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Population Europe Inter-Faces are a series of video interviews with leading demographic experts on Population Europe’s YouTube channel and other video material of general interest produced by the partner institutes. Users can gain first-hand insights about demographic developments, which may affect individual life courses and future policies.

An interview with Anna Matysiak (Vienna Institute of Demography, Wittgenstein Centre for Demography and Global Human Capital) on childlessness. Questions: 1. When friends ask me why I don’t have children, I can’t really name a reason, apart from “it just never happened”. Is that also the case for other childless women? 2. What are the most important factors in the life histories of childless women? 3. Are these factors universal, or did you find country differences? [...]
An interview with Katalin Kovács (Hungarian Demographic Research Institute) on life expectancy. Questions: 1. The media often report that men die earlier than women, and poor people sooner than those who are wealthy, is this really true? 2. Comparing the impact of gender and education on mortality, which is stronger? 3. Are these patterns similar everywhere in Europe, or is the situation different in post-socialist central and eastern European countries? [...]
An interview with Michaela Kreyenfeld (Max Planck Institute for Demographic Research) on fatherhood. Questions: 1. My former partner and I split up some years ago, but I am still very involved in the upbringing of our child. However, I often feel that separated fathers have quite a bad image – what is the reality in Europe? 2. What are the main factors that influence the level of contact a father has after a separation? 3. To what extent can policies and legal frameworks influence the behaviour of fathers? [...]
An interview with Athina Vlachantoni (University of Southampton) on work-life-balance. Questions: 1. Balancing my work and family life with two kids sometimes feels very stressful to me and I worry what effects this might have on my health when I get older. What are the experiences of women who are over 60? 2. Does it make a difference whether women worked full-time, part-time, or interrupted their career to stay at home with the children? [...]
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An interview with Arnstein Aassve (Bocconi University) on the impact of recession on the younger generation. Questions: 1. My friends and I are all trying to obtain the best possible qualifications. Nevertheless we are worried that because of the recession it will take forever until we can live independent lives. How bad are the prospects for the younger generation in Europe? 2. Do highly qualified unemployed young people have a chance to compensate for this initial “bad start” later on? [...]
An interview with Agnese Vitali (University of Southampton) on female breadwinners. Questions: 1. Looking at the income of European families, who is typically the “breadwinner” these days? 2. Are there typical scenarios of how women become the main earner? 3. Are there European countries where the numbers of female breadwinners are especially high, and what are the reasons for this? 4. What has changed the most about the income situation of families over the last decade, and what will the development be like in the next ten years? [...]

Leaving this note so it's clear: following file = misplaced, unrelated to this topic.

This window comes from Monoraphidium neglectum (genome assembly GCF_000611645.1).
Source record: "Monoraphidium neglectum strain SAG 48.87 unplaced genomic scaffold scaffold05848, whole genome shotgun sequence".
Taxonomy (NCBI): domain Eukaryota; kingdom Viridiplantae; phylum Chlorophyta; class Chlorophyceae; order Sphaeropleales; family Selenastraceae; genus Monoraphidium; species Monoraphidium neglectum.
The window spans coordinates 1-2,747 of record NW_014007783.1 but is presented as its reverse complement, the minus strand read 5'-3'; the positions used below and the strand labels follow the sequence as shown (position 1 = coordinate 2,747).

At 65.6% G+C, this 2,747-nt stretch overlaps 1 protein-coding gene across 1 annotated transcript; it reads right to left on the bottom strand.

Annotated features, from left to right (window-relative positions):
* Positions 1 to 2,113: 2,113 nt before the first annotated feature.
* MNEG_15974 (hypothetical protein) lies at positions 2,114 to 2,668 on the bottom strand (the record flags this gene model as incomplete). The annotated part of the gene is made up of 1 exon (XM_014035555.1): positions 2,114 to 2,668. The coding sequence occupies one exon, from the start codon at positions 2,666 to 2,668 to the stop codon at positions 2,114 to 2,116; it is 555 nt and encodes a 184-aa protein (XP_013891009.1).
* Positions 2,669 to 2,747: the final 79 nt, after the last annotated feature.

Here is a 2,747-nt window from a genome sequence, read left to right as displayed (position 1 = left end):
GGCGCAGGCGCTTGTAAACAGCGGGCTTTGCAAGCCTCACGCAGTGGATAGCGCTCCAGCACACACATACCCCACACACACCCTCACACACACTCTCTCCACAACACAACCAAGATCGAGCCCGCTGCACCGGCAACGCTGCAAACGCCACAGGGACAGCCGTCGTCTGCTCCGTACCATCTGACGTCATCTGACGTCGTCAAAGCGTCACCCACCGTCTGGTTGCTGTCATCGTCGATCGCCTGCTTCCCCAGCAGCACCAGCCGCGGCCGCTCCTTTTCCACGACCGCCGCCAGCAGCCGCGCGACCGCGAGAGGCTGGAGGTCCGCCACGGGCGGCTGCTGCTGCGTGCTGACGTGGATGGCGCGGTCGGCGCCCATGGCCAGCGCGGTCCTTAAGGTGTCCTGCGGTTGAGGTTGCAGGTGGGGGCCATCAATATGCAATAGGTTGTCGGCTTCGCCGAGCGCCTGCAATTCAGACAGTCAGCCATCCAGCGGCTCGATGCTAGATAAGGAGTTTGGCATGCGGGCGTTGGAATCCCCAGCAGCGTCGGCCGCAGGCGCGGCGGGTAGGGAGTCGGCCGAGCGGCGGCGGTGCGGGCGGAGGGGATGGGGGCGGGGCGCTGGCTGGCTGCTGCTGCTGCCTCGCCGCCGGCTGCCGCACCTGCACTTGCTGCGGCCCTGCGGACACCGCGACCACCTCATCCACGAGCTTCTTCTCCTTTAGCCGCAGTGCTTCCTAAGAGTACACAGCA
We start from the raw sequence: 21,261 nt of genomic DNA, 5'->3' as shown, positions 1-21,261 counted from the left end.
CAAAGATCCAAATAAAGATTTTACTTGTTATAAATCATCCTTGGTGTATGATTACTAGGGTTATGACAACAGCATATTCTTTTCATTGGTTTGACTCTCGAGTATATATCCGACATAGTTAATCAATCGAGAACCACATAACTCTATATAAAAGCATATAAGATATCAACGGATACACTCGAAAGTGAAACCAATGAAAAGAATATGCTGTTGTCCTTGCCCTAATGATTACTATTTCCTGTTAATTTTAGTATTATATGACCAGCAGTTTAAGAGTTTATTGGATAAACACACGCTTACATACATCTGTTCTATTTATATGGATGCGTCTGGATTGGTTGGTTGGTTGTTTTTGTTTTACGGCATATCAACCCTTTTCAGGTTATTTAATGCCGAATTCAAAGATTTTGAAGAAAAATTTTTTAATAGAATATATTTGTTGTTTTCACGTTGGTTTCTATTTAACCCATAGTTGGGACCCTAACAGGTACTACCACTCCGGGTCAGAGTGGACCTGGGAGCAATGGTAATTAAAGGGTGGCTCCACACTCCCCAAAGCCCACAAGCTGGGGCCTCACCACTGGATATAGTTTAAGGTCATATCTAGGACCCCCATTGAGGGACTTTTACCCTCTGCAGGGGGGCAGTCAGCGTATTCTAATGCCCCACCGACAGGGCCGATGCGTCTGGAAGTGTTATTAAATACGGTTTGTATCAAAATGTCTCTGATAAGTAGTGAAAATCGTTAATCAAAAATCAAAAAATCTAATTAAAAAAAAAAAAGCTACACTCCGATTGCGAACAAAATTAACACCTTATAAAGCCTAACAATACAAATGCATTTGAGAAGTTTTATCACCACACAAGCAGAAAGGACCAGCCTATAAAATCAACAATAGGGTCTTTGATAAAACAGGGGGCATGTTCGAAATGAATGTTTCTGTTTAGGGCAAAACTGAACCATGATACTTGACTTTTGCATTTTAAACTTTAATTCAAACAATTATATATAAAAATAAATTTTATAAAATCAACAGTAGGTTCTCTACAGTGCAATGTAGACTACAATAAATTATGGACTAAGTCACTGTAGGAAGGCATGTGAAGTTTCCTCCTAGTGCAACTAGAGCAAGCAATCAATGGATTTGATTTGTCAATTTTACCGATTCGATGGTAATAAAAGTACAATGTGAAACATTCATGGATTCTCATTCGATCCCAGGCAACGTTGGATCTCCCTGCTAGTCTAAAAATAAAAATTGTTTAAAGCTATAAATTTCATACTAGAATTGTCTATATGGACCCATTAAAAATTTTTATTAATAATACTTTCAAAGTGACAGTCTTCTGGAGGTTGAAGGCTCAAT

Interview with Trifon Missov (Max Planck Institute for Demographic Research (MPIDR) ) on Ageing. Questions: 1. Sometimes I look at my friends who are my age and wonder why some look much younger, and others older. Is that an indication that everyone ages at a different rate? 2. What do we actually know about the individual rate of ageing for human beings? 3. Looking back at the totality of my life, were the illnesses and unhealthy habits of my youth more relevant for my rate of ageing, or rather the health problems that occurred in the later years of my life? [...]
An interview with Ross McMillan (Bocconi University) on health over the life course. Questions: 1. I often hear that highly educated people are healthier in old age. Do I have to worry now because I don’t have a university degree? 2. What explains the health differences between people who otherwise live in similar circumstances? 3. How exactly can my cognitive abilities have an impact on my health? 4. Which impact could your findings have on policy makers? Should there be compulsory health education for young children in school for example? [...]
An interview with Iñaki Permanyer (Center for Demographic Studies) on social inequalities. Questions: 1. When I hear about the unemployment rates for young people in many southern European countries, I wonder how they manage to survive – what do you know about their living arrangements? 2. What is the situation if unemployment happens later in life, do families still provide support? 3. How many unemployed people actually have to cope without any support from parents or partners? [...]
"The share of childless people is not that much bigger than it used to be" - an interview with Clara H. Mulder. Questions: 1. What are the most significant changes in intergenerational relations in the last decades? 2. In the future, won't it be mainly the elderly who will need help from their children? 3. So you don't fear a looming war between the generations? 4. Will it make a difference that less people live in traditional families? 5. How can childless people stay involved with younger generations when they get older? [...]

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